The Grinnell Method
By Molly Gloss
10 September 2012
Part 2 of 2
Continued from Part 1
The birds had mostly gone to ground or been driven inland by the storm, so in the afternoon when the rain briefly slackened she took the sand trail to Oysterville to replenish groceries and post her letters. She walked quickly, holding down her hat. The sky in the west was still black, but now rippling every little while with silent green lightning. Dry blue flakes—she was still at a loss what label to give them—lifted and fell on the wind, and gathered at the outer edges of puddles in a stiff rime.
Oysterville's prosperity had failed decades earlier with the failure of the San Francisco oyster market, the village by now reduced to a few dozen weather-battered houses and barns scattered between the upland woods and the mud flats. The post office occupied space in Mulvey's Store, and the storekeeper, whose name was not Mulvey and who served also as postmaster, remembered her from previous years.
"It's you, is it, come back to look for your strange birds." He meant this in a neighborly way. She was, by most standards, an odd woman, one who dressed in trousers and tramped about in wild territory that was home to bears; a woman said to carry a pistol, and whose behavior and study could not properly be called "bird watching." But he had known women of her sort in North Carolina as a boy—"yarbs" who sold leaves and snake venom as curatives door to door, and lived out wild in the woods; and he was himself eccentric enough to think well of her.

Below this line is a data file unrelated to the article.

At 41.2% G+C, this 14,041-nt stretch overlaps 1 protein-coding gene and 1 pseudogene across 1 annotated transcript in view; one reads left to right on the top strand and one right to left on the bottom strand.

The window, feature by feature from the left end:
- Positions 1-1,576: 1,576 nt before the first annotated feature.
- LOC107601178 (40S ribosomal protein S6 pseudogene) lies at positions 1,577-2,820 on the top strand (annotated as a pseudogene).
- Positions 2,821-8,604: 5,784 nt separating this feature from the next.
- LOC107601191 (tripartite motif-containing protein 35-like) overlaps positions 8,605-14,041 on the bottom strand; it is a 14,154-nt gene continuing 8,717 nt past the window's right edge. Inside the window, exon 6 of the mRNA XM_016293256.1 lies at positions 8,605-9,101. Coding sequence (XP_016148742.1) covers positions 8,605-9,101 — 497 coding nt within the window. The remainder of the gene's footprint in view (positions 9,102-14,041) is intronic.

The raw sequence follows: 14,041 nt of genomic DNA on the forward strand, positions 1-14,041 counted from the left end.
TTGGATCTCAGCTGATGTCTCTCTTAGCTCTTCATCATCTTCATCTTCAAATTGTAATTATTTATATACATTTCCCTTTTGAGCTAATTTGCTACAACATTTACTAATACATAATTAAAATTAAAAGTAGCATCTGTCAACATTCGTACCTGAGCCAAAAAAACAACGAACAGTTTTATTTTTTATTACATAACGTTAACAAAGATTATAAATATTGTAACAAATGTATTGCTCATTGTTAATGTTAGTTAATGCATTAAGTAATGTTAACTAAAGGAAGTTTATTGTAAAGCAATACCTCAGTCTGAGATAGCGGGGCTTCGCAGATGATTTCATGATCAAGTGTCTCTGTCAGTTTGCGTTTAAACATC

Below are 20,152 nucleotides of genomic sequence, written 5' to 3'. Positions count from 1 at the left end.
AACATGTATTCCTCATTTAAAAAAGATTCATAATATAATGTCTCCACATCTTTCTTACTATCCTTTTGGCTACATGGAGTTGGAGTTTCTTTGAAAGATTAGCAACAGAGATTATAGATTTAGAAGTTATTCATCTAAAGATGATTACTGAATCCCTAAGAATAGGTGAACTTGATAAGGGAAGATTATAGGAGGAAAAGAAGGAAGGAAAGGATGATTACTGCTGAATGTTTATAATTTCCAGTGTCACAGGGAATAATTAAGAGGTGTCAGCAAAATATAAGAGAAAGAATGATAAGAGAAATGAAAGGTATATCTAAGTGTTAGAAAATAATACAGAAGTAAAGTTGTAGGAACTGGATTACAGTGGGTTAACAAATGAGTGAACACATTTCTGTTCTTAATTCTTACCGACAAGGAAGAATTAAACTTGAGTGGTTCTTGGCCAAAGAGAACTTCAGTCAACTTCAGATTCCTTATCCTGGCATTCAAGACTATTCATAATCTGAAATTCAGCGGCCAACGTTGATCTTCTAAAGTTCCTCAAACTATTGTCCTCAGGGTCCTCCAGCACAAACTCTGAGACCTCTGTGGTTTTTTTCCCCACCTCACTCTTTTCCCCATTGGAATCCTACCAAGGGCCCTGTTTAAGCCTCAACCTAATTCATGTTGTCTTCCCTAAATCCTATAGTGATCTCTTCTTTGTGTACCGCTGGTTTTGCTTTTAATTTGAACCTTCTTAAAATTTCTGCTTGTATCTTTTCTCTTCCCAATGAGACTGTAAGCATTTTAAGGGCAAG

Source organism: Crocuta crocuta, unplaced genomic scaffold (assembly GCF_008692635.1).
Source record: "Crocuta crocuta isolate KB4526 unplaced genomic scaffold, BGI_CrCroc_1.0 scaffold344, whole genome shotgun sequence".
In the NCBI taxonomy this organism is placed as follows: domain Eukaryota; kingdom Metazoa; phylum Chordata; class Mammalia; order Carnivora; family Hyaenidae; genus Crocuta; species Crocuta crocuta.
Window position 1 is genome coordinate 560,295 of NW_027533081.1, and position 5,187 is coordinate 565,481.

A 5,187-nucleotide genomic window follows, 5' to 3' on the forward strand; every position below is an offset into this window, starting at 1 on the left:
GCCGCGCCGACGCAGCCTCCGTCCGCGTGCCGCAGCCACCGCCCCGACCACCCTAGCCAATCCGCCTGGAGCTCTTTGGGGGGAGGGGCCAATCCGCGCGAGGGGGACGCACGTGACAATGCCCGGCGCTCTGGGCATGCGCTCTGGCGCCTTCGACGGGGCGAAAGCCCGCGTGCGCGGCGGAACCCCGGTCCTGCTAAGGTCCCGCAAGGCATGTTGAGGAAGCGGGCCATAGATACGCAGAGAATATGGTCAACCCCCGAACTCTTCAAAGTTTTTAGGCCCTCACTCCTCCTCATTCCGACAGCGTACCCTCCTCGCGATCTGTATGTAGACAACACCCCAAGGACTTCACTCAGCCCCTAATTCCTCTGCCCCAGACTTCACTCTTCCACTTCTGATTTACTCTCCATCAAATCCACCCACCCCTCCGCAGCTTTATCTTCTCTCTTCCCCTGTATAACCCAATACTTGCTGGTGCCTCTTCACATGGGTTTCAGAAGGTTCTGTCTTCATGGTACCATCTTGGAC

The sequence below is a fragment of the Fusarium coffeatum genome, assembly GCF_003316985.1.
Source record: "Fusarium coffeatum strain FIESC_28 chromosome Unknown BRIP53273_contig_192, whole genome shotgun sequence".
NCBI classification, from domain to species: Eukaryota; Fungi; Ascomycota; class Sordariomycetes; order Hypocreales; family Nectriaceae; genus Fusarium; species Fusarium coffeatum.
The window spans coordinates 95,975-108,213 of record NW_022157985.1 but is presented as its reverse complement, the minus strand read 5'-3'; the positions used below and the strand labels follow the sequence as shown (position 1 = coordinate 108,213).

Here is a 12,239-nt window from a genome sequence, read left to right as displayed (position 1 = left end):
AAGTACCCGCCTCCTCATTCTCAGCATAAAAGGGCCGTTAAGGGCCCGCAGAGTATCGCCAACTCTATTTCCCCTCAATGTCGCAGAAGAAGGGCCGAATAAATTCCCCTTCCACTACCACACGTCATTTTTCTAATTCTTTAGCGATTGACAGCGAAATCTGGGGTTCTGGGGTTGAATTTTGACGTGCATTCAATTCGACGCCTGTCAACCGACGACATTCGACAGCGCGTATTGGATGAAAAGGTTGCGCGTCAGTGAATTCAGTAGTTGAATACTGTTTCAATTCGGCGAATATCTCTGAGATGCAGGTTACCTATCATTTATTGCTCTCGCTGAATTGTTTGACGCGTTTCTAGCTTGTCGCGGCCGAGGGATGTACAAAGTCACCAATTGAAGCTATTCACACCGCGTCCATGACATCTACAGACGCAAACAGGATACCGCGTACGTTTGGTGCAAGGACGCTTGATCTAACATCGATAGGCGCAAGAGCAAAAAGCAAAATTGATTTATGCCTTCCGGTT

It crossed her mind to tell him the correct term for a strange bird was incidental, or rare; but she smiled slightly and said, "Yes, it's me," and handed him several letters to post.
While he rummaged for any mail that might have come for her, he said, "Well, that was a storm we had, wasn't it, I never seen a sky like that, never have, nor such lightning."
She agreed that it was a terrible storm.
"A tempest, my mama would have called it, but no, I never seen it like that, which I wonder if it wasn't those fellows over to Fort Canby, shooting off some sort of ordnance, which they claim not. Or else the Japs, but if so they have got poor aim, they hit nothing but trees." He brought out two letters, one addressed in her mother's hand and the other in her father's. "Now what else can I do you for, miss?"
She gave him a short list—flashlight batteries, chocolate, a piece of smoked ham—and bought a copy of the weekly Chinook Observer, its bold headline announcing Yanks Shoot Down Yamamoto. She stowed everything in her knapsack and swung the sack to her shoulder, but did not immediately take the trail to camp. On the lee side of Mulvey's porch she found a bench and sat to read her letters. Her parents each gave much the same mundane report comprised of errands and weather and neighborhood gossip. "They have shot down Yamamoto," her father wrote, which was his only reference to the war.